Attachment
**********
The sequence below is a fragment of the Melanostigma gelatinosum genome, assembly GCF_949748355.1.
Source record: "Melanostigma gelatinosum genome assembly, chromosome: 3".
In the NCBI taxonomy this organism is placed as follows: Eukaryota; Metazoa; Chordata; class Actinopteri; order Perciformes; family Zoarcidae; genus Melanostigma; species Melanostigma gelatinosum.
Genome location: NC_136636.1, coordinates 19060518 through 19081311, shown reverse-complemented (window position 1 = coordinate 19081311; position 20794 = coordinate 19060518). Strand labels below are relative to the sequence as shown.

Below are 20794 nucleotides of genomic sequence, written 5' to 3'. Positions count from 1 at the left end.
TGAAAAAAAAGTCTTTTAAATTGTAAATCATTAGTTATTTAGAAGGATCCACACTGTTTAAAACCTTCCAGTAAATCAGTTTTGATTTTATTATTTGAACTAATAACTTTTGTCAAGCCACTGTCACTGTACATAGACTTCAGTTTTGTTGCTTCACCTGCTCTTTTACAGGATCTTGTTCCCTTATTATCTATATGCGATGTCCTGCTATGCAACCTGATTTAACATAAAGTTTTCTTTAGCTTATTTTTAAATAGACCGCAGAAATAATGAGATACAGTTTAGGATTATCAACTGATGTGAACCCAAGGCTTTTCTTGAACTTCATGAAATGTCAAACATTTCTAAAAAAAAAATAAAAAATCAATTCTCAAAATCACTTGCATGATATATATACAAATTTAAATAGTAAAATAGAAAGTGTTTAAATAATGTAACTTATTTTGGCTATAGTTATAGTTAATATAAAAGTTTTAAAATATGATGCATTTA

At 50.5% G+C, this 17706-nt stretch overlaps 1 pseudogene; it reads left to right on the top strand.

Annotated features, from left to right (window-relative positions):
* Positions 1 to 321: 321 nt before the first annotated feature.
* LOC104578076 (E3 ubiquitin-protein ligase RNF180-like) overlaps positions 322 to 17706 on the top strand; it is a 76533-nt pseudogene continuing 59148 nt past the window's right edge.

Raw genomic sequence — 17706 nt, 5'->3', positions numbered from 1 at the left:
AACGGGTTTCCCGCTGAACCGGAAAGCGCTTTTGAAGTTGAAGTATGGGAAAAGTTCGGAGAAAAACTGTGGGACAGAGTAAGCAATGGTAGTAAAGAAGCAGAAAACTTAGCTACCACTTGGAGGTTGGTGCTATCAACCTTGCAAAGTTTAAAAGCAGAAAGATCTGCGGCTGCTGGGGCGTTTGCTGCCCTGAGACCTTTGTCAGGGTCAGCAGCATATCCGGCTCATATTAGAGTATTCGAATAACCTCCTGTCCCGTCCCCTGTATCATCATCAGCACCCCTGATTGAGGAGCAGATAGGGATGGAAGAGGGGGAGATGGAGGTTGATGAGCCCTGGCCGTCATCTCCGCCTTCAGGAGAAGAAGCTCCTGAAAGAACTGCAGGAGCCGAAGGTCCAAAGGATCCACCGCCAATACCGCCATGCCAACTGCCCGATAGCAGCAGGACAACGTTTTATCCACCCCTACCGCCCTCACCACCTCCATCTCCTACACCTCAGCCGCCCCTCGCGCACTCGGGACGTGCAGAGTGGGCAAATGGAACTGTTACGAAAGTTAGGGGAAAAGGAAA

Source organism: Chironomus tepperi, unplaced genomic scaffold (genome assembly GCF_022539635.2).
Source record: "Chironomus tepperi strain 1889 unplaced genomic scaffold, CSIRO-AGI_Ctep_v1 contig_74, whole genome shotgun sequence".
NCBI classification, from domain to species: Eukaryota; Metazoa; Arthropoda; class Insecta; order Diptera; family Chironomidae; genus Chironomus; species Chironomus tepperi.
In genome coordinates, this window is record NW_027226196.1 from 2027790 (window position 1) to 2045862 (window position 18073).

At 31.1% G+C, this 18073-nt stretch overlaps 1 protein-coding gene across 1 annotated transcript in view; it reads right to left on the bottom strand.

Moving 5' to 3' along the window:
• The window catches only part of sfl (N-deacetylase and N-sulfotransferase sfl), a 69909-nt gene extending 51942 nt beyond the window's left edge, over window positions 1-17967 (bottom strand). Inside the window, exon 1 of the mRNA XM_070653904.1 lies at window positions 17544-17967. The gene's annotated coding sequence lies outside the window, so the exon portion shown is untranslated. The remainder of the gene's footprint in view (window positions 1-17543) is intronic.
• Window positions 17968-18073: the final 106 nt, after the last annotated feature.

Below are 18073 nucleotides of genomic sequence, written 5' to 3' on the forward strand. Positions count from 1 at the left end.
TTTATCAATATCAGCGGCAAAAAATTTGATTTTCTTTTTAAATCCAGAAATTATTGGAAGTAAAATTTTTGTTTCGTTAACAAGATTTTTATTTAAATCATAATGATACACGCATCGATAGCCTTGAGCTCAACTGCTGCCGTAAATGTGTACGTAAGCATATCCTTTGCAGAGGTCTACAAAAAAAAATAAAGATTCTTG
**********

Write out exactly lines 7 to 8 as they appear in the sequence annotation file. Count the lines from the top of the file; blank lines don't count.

At 50.5% G+C, this 17706-nt stretch overlaps 1 pseudogene; it reads left to right on the top strand.

Annotated features, from left to right (window-relative positions):